Gingrich Criticizes Georgia Sec of State for Adding Drop Boxes That 'Make It Harder for Republicans to Win'

Newt Gingrich, the conservative former House Speaker, complained Sunday that the introduction of ballot drop boxes to Georgia's election process this year will "make it harder" for GOP candidates to win during January's runoff contests. Specifically, he targeted Georgia Secretary of State Brad Raffensperger, who is a Republican himself, in a tweet that seemed to echo Donald Trump's unsubstantiated allegations of misconduct and partisan schemes.

"Why is Georgia Secretary of State Raffensperger working so hard to add drop boxes and take other steps to make it harder for Republicans to win," Gingrich wrote on Twitter. "Is he really that intimidated by Stacey Abrams?"

Why is Georgia Secretary of State Raffensperger working so hard to add drop boxes and take other steps to make it harder for Republicans to win. Is he really that intimidated by Stacey Abrams?

— Newt Gingrich (@newtgingrich) December 13, 2020

Abrams, who previously served in Georgia's state legislature and challenged Republican Governor Brian Kemp during the 2018 gubernatorial election, is now a voting rights advocate. As both of Georgia's senatorial elections moved to runoffs in the aftermath of November 3, Abrams emerged at the forefront of grassroots initiatives supporting Democratic candidates' campaigns. The results of January's runoff elections, between Republican incumbents David Perdue and Kelly Loeffler and Democratic challengers Jon Ossoff and Raphael Warnock, will determine which party gains control of the U.S. Senate.

Newt Gingrich, Election, Republicans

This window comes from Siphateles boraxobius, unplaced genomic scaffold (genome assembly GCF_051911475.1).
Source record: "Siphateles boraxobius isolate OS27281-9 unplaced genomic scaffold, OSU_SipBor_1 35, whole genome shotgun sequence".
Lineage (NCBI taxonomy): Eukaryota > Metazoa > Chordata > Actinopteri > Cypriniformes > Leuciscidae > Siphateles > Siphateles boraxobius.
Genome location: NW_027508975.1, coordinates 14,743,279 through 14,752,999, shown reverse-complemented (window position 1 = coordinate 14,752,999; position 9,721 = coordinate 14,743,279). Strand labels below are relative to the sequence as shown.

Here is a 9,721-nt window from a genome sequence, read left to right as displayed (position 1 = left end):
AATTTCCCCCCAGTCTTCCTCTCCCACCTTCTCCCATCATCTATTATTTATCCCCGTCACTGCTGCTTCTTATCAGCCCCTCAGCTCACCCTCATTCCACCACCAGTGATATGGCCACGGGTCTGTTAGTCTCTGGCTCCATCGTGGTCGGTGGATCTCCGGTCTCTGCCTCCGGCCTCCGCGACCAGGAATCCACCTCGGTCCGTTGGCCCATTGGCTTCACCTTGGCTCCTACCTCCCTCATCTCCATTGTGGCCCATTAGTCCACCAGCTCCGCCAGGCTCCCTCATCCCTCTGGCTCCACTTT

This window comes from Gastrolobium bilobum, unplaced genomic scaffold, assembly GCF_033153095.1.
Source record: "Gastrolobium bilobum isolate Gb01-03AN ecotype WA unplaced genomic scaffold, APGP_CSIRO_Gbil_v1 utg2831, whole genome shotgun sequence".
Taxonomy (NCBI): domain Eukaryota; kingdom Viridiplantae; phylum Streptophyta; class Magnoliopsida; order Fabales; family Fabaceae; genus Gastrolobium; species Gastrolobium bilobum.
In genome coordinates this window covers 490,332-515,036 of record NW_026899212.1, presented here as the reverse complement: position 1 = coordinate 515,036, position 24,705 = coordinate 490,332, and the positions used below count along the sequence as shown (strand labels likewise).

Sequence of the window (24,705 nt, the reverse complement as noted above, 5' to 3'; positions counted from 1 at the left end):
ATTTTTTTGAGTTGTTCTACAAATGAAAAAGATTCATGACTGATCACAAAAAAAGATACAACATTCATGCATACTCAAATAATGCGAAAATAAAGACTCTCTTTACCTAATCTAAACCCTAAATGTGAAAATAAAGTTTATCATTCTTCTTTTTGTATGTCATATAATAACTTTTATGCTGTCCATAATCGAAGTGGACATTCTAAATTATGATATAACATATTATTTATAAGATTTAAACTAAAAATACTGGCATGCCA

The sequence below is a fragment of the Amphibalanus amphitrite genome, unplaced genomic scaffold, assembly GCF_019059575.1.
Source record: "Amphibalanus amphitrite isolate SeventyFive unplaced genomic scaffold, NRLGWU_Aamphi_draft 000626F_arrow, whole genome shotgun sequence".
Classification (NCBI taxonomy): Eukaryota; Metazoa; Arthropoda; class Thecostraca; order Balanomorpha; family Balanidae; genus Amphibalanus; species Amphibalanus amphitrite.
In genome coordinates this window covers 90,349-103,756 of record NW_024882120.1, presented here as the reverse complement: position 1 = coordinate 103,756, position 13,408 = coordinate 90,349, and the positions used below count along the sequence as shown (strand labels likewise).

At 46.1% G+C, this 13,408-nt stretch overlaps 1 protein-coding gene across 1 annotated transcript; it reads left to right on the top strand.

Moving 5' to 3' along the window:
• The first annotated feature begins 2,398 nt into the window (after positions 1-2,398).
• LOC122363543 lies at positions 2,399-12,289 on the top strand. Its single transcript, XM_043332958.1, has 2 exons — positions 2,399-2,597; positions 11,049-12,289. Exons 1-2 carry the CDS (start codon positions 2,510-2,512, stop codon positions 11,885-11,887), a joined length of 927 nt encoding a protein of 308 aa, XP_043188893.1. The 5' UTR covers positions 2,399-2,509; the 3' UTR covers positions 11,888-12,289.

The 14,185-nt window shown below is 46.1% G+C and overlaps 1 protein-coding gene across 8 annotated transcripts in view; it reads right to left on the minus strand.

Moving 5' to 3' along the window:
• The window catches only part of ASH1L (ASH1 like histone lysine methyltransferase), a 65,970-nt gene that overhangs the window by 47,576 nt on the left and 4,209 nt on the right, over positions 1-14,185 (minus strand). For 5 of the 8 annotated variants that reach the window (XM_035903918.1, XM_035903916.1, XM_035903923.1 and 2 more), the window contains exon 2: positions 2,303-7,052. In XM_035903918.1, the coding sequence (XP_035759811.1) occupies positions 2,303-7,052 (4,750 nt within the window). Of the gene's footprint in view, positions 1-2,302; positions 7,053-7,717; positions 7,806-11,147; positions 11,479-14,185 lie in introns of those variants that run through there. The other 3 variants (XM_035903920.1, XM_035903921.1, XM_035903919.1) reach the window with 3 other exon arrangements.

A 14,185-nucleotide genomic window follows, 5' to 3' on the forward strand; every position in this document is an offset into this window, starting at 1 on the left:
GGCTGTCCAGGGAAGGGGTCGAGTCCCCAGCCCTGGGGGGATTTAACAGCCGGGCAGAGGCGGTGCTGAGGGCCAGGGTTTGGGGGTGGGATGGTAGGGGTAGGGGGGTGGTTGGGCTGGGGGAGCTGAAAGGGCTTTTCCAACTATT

On Sunday, former Republican congressman Newt Gingrich suggested that efforts to establish additional ballot drop box locations in Georgia would reduce GOP candidates' chances of winning January's runoff elections. Here he's seen at an event in June 2018 near Paris. ZAKARIA ABDELKAFI/AFP via Getty Images

Like most states, Georgia received a record number of mail-in ballots ahead of last month's general election. In preparation for the influx of absentee votes, given concerns about in-person voting during a pandemic, election officials established a network of drop box locations across most of the state where residents could cast ballots without increasing their risks of contracting COVID-19.

The elections board voted to extend the state's use of drop boxes through the end of December since many voters are expected to cast mail ballots ahead of the January 5 runoffs. Several counties have established additional drop boxes in their respective jurisdictions ahead of the elections.

Many criticized Gingrich's claim about drop boxes, and their potential impact on Republicans' success in Georgia, as being in line with attempts at voter suppression. His tweet came just over a week after Human Rights Watch released a report that highlighted gaps in drop box access in dozens of Georgia counties, and pointed to clear inequities tied to race and class.

Gingrich isn't the only Republican who sees the drop boxes as problematic. On Wednesday, the Georgia Republican Party and Republican National Committee filed a joint lawsuit seeking to limit drop boxes' availability to regular business hours. Currently the drop boxes are open 24 hours a day.

Nsé Ufot, CEO of the New Georgia Project founded by Abrams, described it as "a sneaky, underhanded attempt to make it more difficult for Georgians to vote."

Newsweek reached out to Raffensperger's office for comment but did not receive a reply in time for publication.